Monitor Audio Gold Reference 20 Floorstanding Speakers

4.91/5 (11 Reviews) MSRP : $2995.00


Product Description

More compact than the Gold Reference 60, the three-way Gold Reference 20 nevertheless packs a massive punch. Its unique dual cavity cabinet design is a variant of that used in the larger Gold Reference 60. Puresound crossover technology allows the mid-band section to have a wider frequency window than usual. The result is stunning clarity and purity right across the audio spectrum allied to superb integration and musical presentation.


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Reviews 1 - 5 (11 Reviews Total) | Next 15

User Reviews

Overall Rating:5
Value Rating:5
Submitted by kevinzeoli a AudioPhile

Date Reviewed: June 9, 2012

Bottom Line:   
I have been an audiophile for the past 25 years, and have never come across a speaker in this price point vs. performance ratio. As always build quality is superb, fit and finish is comparable to the best speakers on the market today. The speakers do many things right, given the cost vs.performance ratio. In my opinion these speakers cannot be touched for their used market price point.

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Used product for:   More than 1 year

Duration Product Used:   AudioPhile

Product model year:   2010



Overall Rating:5
Value Rating:5
Submitted by Flavio Dias a AudioPhile

Date Reviewed: May 17, 2010

Bottom Line:   
A big, well balanced sound. I play it with Mark Levinson 33H or tubed MacIntosh MC275. Superb. Better than B&W's and Dynaudio's at the price level. Recommend.

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Used product for:   3 Months to 1 year

Duration Product Used:   AudioPhile

Product model year:   2010



Overall Rating:5
Value Rating:5
Submitted by swarfy a Audio Enthusiast

Date Reviewed: May 7, 2010

Bottom Line:   
After looking for a decent set of GR20s for a while, I came across a pair in immaculate piano-gloss black for £700 GBP on e-bay. I'm not a great fan of piano-gloss normally, but boy these are a work of art.

But looks are nothing without sonic abilities. This is where the MAs come alive. If you like absolute precision these are the speakers for you. The treble is pin sharp almost to the point of sibilance, poor recordings can come across like nails down a blackboard. Get rid of the wire grille on the metal dome tweeter to open up the treble response and remove a little hardness.
The mid-range is crystal clear, like someone striking a bell. There is almost no colouration at all. What comes out of the amp hits your ears.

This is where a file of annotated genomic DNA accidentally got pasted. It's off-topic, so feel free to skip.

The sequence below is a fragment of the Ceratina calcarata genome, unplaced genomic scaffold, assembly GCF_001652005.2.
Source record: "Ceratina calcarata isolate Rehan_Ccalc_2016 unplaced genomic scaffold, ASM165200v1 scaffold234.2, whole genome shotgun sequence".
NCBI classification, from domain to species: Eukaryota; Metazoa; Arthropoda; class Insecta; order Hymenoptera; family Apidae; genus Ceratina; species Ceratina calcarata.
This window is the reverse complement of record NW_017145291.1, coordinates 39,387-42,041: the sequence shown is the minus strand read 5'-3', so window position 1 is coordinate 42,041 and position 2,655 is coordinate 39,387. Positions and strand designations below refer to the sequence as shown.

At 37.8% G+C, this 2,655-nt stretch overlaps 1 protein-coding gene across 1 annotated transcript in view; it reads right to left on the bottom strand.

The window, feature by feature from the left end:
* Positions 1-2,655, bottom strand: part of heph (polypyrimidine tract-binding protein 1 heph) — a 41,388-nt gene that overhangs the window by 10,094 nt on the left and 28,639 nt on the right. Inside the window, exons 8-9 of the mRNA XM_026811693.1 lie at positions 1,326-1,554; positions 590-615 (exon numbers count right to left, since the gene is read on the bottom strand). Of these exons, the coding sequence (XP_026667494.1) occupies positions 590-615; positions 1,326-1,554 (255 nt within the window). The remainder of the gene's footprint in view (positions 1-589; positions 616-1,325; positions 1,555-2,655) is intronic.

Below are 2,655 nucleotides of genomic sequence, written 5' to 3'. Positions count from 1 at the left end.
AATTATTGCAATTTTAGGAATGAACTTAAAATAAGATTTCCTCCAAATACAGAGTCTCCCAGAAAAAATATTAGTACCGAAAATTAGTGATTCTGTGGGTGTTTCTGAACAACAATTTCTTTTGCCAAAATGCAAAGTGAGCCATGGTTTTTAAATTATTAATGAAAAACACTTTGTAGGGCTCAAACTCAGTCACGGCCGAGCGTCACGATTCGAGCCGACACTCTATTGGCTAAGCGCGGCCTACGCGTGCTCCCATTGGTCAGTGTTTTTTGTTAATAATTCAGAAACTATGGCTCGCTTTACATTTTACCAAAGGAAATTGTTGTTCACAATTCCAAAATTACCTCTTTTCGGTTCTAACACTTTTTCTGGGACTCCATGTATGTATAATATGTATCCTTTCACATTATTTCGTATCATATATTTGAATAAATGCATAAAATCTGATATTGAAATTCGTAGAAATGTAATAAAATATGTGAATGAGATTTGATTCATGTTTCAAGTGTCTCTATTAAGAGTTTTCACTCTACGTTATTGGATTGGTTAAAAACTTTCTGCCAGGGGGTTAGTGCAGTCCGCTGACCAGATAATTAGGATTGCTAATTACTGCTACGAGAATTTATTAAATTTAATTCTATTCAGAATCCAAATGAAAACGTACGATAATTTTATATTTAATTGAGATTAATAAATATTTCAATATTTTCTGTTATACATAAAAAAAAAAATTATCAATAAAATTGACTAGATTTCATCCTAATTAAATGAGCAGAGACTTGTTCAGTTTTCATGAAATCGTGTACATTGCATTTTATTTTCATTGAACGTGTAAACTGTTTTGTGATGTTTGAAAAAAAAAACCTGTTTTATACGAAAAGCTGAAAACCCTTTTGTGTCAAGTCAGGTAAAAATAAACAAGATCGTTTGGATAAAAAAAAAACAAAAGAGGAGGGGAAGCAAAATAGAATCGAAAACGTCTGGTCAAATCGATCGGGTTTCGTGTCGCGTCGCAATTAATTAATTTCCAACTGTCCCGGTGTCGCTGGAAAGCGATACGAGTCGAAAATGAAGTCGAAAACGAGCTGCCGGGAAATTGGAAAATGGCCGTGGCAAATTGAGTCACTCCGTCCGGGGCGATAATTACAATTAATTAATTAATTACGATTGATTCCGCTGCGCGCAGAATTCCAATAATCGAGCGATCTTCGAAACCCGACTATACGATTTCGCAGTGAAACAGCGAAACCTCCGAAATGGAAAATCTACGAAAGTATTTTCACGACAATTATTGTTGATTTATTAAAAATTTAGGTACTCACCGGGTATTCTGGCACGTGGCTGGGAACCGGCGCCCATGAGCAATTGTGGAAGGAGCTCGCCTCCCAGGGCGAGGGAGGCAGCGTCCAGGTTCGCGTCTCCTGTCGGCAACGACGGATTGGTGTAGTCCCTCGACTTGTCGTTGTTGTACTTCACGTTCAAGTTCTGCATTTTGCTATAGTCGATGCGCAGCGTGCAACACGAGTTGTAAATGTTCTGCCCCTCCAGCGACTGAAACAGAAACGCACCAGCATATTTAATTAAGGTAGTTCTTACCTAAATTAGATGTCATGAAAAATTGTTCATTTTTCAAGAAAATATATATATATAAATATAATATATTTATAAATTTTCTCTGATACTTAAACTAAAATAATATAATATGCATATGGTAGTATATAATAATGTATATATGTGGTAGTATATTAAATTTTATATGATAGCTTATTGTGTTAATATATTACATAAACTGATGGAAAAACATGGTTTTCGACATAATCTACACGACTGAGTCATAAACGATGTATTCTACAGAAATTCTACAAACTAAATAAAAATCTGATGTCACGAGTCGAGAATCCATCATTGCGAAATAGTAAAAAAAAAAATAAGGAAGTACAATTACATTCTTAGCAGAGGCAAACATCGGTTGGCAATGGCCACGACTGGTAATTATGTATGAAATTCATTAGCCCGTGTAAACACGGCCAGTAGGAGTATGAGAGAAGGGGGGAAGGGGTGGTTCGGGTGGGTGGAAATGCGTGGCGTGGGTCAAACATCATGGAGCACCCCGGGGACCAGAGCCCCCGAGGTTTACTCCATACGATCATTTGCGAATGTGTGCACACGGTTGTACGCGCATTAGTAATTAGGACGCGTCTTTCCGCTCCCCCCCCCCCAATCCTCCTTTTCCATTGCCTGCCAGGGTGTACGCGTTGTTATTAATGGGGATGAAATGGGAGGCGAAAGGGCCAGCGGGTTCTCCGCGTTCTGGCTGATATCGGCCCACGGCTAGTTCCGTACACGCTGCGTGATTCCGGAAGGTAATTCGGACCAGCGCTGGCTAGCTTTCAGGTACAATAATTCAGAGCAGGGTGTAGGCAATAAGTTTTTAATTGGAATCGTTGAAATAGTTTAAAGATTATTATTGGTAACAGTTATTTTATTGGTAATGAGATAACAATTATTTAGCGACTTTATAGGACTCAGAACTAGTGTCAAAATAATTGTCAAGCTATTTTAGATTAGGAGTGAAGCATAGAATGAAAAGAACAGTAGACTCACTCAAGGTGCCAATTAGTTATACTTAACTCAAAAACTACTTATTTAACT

This is where I come to the only downside of these speakers, they need good amplification, preferably Bi-amped. If you use sub standard amps the bass punch becomes flabby or bloomy. Punch is the operative word for the bass. There is extension and weight but it's just so well controlled. If you're after groundshaking bass buy a sub or GR60s. If you want revealing, musical and involving sound look no further.

These speakers are now starting to appear at reasonable prices. Grab yourself some, given the right source components, you won't regret it.

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Used product for:   1 to 3 months

Duration Product Used:   Audio Enthusiast

Product model year:   2004



Overall Rating:5
Value Rating:5
Submitted by Eric_K a Audio Enthusiast

Date Reviewed: January 10, 2010

Bottom Line:   
The GS 20 are fantastic value for money. Before purchasing them I had the opportunity to compare them directly to Dynaudio Focus 220 and Contour 1.4s, Thiel CS1.6, Monitor Audio GS 60 and other brands.
The GS 20 are perfectly balanced with a deep punchy bass and clear mids and highs. I liked them better than the GS 60! Finish is beautiful (I have the rose wood version) and the connecting terminals are of high quality (also bi-wire if you like that).
All in all I am very pleased and I would not hesitate to recommend them.

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Used product for:   1 to 3 months

Duration Product Used:   Audio Enthusiast

Product model year:   2009



Overall Rating:5
Value Rating:4
Submitted by Kid Bongo a Audio Enthusiast

Date Reviewed: May 3, 2007

Bottom Line:   
OVERVIEW:
Frequency Response: +/- 3dB 30Hz-30KHz
Sensitivity: 89dB
Nominal Impedance: 6?
Power Handling: 150 W (rms)
Dimensions (HWD): 925 x 200 x 300 mm
Weight: 22Kg

TREBLE:
The treble of the GR20s is lightening fast and reproduces transients superbly. The wealth of detail they supply is most impressive and makes a cogent argument for metal dome tweeters.
Stereo imaging is solid and they do an admiral job of reproducing the acoustic environment of the recording but ultimately the treble suffers from ‘point of source’ in that one was aware of beaming.
Removing the wire grills is an absolute must, but the dust covers can be used to subtly attenuate the signal.
Of greater concern is the fact that the treble can be sometimes be splashy and sibilant and has a nasty habit of revealing the quality of recordings – not always a good thing – and as far as any MP3 sourced music is concerned, utterly unforgiving.